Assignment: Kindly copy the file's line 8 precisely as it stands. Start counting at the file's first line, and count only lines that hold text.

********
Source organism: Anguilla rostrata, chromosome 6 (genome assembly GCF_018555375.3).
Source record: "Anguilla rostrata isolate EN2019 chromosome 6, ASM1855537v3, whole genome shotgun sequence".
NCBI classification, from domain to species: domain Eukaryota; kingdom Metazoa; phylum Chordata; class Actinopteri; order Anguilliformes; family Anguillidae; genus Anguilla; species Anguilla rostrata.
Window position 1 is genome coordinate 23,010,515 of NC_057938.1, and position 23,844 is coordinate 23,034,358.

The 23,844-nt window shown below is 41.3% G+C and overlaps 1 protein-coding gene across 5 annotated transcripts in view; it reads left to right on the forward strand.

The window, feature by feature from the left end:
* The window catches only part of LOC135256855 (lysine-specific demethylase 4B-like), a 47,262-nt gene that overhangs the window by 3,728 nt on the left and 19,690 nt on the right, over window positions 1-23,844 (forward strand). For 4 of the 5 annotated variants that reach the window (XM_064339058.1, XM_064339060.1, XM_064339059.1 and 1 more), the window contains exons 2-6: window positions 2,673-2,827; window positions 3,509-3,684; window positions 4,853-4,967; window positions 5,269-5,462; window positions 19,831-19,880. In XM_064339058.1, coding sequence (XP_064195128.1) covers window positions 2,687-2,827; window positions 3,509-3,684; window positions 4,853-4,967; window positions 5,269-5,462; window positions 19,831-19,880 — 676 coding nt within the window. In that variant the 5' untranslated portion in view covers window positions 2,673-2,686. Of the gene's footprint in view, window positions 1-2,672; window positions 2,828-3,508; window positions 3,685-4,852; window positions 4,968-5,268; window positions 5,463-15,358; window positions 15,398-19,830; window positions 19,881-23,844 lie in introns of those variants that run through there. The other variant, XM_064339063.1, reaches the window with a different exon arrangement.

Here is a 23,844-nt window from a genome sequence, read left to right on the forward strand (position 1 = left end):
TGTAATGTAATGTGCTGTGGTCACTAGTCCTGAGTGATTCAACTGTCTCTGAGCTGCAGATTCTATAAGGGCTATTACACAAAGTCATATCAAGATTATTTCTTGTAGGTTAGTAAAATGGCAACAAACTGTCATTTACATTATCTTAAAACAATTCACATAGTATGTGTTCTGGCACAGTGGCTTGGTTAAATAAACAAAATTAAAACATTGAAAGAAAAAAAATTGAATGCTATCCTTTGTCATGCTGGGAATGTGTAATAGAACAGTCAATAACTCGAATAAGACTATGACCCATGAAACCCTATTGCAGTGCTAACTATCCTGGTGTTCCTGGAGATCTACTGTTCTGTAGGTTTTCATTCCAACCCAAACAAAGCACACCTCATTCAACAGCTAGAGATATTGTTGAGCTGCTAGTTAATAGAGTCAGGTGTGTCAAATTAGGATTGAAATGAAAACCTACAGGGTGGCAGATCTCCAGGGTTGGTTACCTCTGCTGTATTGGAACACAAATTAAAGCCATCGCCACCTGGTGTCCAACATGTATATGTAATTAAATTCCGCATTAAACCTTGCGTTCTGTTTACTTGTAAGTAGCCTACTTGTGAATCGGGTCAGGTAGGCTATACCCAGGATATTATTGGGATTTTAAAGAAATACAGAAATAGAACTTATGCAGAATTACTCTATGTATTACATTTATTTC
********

Here is a 23,844-nt window from a genome sequence, read left to right on the forward strand (position 1 = left end):